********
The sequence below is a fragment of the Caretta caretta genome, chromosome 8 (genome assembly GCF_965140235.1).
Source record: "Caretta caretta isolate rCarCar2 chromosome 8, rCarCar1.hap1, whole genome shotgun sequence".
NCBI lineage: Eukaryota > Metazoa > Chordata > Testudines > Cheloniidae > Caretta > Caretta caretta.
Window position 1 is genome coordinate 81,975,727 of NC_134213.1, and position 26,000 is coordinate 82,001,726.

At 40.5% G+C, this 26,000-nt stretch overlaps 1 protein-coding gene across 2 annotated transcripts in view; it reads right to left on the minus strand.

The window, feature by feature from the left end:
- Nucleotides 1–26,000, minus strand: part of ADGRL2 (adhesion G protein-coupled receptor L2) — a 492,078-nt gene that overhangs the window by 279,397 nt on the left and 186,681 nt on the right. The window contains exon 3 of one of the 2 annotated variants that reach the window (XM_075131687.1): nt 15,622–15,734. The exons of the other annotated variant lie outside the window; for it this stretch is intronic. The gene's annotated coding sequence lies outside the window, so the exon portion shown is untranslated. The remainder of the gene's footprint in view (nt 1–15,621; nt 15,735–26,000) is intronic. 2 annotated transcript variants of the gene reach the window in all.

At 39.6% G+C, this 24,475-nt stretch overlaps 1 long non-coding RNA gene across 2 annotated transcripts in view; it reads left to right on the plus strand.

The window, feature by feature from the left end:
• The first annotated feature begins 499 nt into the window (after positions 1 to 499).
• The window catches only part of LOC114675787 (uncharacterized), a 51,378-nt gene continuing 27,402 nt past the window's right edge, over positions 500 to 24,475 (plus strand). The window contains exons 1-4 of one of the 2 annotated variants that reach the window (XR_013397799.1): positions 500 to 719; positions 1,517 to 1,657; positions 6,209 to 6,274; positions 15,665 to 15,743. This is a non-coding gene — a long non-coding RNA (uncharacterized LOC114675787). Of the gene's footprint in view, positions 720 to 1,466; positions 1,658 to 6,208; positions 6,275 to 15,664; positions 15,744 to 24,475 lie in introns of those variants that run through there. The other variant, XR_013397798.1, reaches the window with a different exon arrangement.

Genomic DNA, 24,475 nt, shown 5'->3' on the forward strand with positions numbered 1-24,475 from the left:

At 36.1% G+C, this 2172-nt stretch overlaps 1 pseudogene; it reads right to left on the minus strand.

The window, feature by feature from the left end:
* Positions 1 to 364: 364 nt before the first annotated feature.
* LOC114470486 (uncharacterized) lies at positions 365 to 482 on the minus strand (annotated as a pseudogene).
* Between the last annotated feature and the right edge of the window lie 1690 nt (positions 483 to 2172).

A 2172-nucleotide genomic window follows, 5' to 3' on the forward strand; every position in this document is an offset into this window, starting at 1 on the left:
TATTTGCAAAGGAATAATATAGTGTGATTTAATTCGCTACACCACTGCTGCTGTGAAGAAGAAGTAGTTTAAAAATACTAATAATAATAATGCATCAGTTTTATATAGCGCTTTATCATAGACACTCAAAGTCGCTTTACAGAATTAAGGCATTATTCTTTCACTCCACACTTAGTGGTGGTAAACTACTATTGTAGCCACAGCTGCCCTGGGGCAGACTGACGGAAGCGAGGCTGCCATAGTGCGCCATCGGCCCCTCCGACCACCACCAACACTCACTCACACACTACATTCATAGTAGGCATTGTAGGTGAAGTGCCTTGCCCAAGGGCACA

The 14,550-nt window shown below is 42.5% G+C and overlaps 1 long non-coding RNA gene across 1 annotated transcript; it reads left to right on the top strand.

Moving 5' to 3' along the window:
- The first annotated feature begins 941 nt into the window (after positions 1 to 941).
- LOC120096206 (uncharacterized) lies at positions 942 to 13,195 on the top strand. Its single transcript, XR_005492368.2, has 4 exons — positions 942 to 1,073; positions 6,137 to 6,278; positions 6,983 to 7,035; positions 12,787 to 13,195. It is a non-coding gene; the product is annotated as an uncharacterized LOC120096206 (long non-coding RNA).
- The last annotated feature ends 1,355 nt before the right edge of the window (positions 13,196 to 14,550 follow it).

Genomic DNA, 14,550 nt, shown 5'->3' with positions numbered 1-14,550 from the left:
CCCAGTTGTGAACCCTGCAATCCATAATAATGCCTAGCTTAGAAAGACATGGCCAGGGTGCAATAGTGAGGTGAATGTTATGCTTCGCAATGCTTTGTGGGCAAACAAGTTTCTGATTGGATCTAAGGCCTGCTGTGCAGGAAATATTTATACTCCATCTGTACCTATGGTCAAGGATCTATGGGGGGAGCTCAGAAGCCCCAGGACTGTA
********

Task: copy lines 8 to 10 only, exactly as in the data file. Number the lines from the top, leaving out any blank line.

At 39.6% G+C, this 24,475-nt stretch overlaps 1 long non-coding RNA gene across 2 annotated transcripts in view; it reads left to right on the plus strand.

The window, feature by feature from the left end:
• The first annotated feature begins 499 nt into the window (after positions 1 to 499).